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Maryse Condè

Biography / Criticism

Condè on the meaning of her works: "Je ne suis pas un ècrivain ý message. J'ècris d'abord pour moi, pour m'aider ý comprendre et supporter la vie. " Translation: I am not a messenger writer. I write for me, to help me comprehend and support the life.

Maryse Condè (Boucolon) was born in Pointe-ý-Pitre, Guadeloupe, on February 11, 1937. Condè was educated in Paris at Lycèe Fènèleon and at the Sorbonne where she took her doctorate in Comparative Literature. She was an instructor at école Normale Supèrieure, in Conakry, Guinea. She also worked at Ghana Institute of Language in Accra and Lycèe Charles de Gaulle in Saint Louise, Senegal, and lived in the Ivory Coast and taught for a year in Bingerville.

More recently, Condè moved to London, where she worked as a program producer for the BBC and later became the course director at the Sorbonne. She is the first Francophone Caribbean novelist who has connected the English Caribbean with the colonial United States. She has written several plays performed in Paris and the West Indies, while continuing her academic career at UC Berkeley, the University of Virginia, the University of Maryland, and Harvard before coming to Columbia in 1995.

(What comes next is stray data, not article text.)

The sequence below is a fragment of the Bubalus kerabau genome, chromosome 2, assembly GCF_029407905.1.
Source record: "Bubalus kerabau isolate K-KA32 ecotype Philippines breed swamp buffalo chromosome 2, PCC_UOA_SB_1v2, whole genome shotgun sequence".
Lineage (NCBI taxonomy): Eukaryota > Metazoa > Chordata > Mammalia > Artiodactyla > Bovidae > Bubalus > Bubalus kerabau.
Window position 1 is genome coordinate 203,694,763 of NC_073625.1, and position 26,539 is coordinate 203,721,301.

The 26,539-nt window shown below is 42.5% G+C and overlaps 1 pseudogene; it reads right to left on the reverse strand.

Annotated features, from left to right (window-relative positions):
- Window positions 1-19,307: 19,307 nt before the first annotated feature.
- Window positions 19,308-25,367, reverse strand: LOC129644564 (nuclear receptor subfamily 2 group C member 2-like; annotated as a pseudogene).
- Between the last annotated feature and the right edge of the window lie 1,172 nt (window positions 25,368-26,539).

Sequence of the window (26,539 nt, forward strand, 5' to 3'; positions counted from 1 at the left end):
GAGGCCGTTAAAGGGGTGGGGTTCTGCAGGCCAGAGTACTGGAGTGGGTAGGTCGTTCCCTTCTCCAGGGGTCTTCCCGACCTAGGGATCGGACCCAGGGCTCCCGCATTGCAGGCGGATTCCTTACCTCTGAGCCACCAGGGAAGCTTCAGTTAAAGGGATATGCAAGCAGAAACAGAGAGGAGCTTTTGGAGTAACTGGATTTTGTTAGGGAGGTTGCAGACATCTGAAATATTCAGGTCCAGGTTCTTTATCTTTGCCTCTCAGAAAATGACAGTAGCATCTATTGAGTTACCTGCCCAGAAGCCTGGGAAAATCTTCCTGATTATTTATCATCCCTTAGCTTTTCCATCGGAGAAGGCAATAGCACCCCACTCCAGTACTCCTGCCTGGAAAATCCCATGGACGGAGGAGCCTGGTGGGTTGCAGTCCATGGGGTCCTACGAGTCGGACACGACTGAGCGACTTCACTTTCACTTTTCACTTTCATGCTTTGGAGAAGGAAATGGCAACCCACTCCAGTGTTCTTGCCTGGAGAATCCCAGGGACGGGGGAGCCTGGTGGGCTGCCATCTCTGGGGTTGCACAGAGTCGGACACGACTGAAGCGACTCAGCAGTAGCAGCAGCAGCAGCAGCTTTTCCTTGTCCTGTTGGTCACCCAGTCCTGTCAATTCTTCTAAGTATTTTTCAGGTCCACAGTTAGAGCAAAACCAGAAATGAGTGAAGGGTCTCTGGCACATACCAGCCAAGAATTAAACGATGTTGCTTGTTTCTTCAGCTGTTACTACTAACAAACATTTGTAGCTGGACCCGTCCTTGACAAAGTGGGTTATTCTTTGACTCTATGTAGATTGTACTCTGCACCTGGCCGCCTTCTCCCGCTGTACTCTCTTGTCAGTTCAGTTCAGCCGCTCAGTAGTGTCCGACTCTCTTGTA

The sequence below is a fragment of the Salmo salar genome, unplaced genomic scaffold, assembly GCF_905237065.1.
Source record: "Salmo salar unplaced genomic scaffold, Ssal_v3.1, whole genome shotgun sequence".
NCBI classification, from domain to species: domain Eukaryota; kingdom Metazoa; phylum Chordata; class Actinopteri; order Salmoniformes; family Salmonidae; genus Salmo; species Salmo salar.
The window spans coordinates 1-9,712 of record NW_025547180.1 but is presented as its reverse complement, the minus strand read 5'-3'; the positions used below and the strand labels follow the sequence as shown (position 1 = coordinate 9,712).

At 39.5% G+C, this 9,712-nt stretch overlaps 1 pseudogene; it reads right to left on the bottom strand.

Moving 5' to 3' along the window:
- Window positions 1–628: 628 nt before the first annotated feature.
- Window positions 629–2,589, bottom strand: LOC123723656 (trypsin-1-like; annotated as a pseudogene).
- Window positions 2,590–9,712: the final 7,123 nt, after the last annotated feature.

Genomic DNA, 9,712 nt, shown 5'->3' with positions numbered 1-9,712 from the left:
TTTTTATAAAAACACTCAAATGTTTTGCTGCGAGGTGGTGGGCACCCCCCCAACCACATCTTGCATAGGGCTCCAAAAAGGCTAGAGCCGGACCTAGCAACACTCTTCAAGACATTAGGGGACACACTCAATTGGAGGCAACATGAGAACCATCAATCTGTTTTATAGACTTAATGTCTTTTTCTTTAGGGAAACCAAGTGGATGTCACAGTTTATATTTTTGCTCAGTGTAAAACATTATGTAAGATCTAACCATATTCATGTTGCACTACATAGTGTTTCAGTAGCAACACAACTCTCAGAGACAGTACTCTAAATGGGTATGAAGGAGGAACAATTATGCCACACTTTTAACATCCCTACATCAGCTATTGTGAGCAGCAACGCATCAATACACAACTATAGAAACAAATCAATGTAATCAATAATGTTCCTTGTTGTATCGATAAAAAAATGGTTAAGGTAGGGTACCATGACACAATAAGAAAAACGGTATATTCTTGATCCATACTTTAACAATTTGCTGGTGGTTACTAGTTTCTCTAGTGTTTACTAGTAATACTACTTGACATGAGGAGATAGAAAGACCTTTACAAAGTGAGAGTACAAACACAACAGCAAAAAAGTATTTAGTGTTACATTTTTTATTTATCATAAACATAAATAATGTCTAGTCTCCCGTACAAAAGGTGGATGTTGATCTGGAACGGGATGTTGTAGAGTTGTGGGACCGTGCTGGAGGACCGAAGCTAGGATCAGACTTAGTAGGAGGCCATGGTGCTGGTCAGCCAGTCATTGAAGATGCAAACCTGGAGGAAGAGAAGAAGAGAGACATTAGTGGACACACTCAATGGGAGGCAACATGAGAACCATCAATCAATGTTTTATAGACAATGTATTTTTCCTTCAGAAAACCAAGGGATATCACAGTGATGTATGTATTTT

Her first novel, Hèrèmakhonon, appeared in 1976. Other Condè novels that have gained attention include Segou, (La vie scelerate) Tree of Life, and I, Tituba, Black Witch of Salem (Moi, Tituba, sorciere noire de Salem). Many of Condè's novels have been translated into English, German, Dutch, Italian, Spanish, Portuguese and Japanese.

The Guadeloupan novelist, playwright, critic and professor creates characters in family situations, drawn from her experiences in Paris, West Africa, and her native Guadeloupe. Her novels focus on personal human involvements in holy wars, national rivalries and migrations of peoples. Her novels emphasize the effects of the transition of ordinary characters by placing the protagonists in situations where they must choose between the existing social order and cultural changes prompted by the Western influence. Condè uses her characters as a tool for expressing herself by giving them their own voice in order to make her views on specific issues known. Her characters are often rejected by society because they are drifters, non-conformists, and rebels. She is interested in the cultural encounters, conflicts, and the changes which bring about a new awareness in the main characters centered in her works.